By absorbing sunlight UVB and thereby reducing cutaneous vitamin D photosynthesis, ozone, a common urban pollutant, could cause hypovitaminosis D.
The objective of the study was to establish the characteristics and percentage of subjects with serum 25-hydroxyvitamin D [25(OH)D] less than 75 nmol/liter among postmenopausal women engaging in outdoor activities in either Brussels or the countryside.
This was a cross-sectional study conducted in a university research hospital.
Among 249 women consulting for either shoulder tendonitis or lumbar spine osteoarthritis, 121 free of conditions and drugs affecting bone and calcium metabolism completed two food-frequency questionnaires within 15 d and we selected the 85 subjects with retest scores within the +/- 15% of test scores. Other parameters included sun exposure index (SEI), PTH levels, and femoral neck T-score.
Urban residents (n = 38) and rural residents (n = 47) did not differ in mean ages, body mass indices, and vitamin D intakes. When compared with rural inhabitants, urban inhabitants were exposed to ozone levels 3 times higher, and despite a higher mean SEI (113 vs. 87; P < 0.001), they had a higher prevalence of 25(OH)D less than 75 nmol/liter (84 vs. 38%). After adjusting for SEI, 25(OH)D was 2-fold higher in rural residents, and after adjusting for 25(OH)D, SEI was 3-fold higher in urban residents. Femoral neck T-scores correlated positively with 25(OH)D and negatively with PTH levels.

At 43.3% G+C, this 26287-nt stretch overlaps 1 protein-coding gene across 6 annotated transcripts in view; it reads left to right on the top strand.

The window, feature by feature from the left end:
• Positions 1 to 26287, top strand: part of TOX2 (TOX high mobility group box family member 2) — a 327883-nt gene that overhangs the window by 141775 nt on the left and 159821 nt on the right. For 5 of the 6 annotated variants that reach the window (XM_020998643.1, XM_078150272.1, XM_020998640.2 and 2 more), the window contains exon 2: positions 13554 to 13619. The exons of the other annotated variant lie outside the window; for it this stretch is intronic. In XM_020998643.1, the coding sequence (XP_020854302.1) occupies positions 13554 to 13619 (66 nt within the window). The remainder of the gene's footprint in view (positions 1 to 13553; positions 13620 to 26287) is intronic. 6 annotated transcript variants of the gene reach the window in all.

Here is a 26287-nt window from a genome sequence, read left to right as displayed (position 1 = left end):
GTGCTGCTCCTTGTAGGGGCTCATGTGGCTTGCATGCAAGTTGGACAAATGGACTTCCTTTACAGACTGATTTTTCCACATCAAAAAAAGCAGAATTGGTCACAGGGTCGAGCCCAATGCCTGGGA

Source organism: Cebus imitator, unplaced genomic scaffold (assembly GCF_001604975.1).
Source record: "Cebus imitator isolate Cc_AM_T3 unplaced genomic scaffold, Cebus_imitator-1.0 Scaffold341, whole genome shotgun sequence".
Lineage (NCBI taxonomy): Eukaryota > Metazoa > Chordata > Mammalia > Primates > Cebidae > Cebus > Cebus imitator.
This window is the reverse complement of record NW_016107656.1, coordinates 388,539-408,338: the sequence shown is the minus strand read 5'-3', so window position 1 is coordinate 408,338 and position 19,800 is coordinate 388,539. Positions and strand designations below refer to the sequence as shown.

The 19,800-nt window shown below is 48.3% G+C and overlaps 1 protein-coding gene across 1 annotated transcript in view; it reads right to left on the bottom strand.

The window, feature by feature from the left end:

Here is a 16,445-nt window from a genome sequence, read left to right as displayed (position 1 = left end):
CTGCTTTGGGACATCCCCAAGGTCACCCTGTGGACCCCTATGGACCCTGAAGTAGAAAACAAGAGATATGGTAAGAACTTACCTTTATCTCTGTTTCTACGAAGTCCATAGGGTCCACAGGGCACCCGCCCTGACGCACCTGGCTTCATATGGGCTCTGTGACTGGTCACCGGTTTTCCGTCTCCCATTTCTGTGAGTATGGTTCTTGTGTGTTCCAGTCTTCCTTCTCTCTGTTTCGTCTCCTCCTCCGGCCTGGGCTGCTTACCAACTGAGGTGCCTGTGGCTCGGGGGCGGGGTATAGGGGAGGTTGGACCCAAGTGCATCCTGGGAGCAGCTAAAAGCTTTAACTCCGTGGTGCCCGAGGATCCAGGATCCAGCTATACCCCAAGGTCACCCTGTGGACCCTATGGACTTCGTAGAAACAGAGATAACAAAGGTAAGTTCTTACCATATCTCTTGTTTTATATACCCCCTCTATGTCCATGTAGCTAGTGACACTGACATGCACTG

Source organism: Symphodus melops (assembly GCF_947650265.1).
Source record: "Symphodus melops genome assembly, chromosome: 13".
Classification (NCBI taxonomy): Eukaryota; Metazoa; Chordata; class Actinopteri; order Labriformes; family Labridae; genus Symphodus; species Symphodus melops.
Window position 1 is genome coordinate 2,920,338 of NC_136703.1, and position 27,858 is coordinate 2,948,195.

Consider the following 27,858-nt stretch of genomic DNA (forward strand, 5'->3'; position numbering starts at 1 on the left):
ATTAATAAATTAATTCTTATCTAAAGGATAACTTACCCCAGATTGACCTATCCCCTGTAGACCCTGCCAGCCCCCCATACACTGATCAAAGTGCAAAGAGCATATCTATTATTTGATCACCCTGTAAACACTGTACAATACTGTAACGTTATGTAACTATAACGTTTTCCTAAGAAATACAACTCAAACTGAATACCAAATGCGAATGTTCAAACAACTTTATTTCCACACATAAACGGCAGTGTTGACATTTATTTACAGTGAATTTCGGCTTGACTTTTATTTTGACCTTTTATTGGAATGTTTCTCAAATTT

Air pollution may be a neglected risk factor for hypovitaminosis D, which is known to compromise several health outcomes. As long as 25(OH)D is greater than 75 nmol/liter, calcium intakes greater than 17.5 mmol/d are unnecessary to prevent elevations in PTH levels.